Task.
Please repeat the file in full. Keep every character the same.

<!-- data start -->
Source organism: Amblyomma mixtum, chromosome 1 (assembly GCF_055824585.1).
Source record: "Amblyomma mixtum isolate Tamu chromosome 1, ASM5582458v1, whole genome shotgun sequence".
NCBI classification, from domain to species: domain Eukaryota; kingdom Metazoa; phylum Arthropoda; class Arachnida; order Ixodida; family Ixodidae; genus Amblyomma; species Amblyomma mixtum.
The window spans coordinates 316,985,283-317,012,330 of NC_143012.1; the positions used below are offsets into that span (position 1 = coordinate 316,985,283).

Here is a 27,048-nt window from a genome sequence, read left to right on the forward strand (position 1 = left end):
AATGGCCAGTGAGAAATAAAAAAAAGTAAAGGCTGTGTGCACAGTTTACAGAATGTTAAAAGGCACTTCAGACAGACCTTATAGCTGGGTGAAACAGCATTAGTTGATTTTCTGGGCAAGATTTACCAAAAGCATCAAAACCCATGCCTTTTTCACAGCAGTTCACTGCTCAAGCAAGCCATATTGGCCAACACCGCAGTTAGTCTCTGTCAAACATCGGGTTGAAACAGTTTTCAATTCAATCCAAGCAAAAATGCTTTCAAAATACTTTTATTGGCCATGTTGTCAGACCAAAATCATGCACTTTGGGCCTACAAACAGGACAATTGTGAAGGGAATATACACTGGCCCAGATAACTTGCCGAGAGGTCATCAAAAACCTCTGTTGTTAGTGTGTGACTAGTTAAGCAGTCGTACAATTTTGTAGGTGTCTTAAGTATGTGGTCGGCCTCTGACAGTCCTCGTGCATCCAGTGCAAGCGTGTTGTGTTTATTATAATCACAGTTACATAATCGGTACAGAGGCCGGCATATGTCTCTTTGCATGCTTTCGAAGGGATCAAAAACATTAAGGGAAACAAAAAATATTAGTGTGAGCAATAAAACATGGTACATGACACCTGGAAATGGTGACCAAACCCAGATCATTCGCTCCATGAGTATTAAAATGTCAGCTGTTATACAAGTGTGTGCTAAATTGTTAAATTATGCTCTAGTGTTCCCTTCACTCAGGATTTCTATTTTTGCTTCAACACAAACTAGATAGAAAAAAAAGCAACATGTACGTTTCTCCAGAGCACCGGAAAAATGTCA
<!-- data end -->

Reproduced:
Source organism: Amblyomma mixtum, chromosome 1 (assembly GCF_055824585.1).
Source record: "Amblyomma mixtum isolate Tamu chromosome 1, ASM5582458v1, whole genome shotgun sequence".
NCBI classification, from domain to species: domain Eukaryota; kingdom Metazoa; phylum Arthropoda; class Arachnida; order Ixodida; family Ixodidae; genus Amblyomma; species Amblyomma mixtum.
The window spans coordinates 316,985,283-317,012,330 of NC_143012.1; the positions used below are offsets into that span (position 1 = coordinate 316,985,283).

Here is a 27,048-nt window from a genome sequence, read left to right on the forward strand (position 1 = left end):
AATGGCCAGTGAGAAATAAAAAAAAGTAAAGGCTGTGTGCACAGTTTACAGAATGTTAAAAGGCACTTCAGACAGACCTTATAGCTGGGTGAAACAGCATTAGTTGATTTTCTGGGCAAGATTTACCAAAAGCATCAAAACCCATGCCTTTTTCACAGCAGTTCACTGCTCAAGCAAGCCATATTGGCCAACACCGCAGTTAGTCTCTGTCAAACATCGGGTTGAAACAGTTTTCAATTCAATCCAAGCAAAAATGCTTTCAAAATACTTTTATTGGCCATGTTGTCAGACCAAAATCATGCACTTTGGGCCTACAAACAGGACAATTGTGAAGGGAATATACACTGGCCCAGATAACTTGCCGAGAGGTCATCAAAAACCTCTGTTGTTAGTGTGTGACTAGTTAAGCAGTCGTACAATTTTGTAGGTGTCTTAAGTATGTGGTCGGCCTCTGACAGTCCTCGTGCATCCAGTGCAAGCGTGTTGTGTTTATTATAATCACAGTTACATAATCGGTACAGAGGCCGGCATATGTCTCTTTGCATGCTTTCGAAGGGATCAAAAACATTAAGGGAAACAAAAAATATTAGTGTGAGCAATAAAACATGGTACATGACACCTGGAAATGGTGACCAAACCCAGATCATTCGCTCCATGAGTATTAAAATGTCAGCTGTTATACAAGTGTGTGCTAAATTGTTAAATTATGCTCTAGTGTTCCCTTCACTCAGGATTTCTATTTTTGCTTCAACACAAACTAGATAGAAAAAAAAGCAACATGTACGTTTCTCCAGAGCACCGGAAAAATGTCA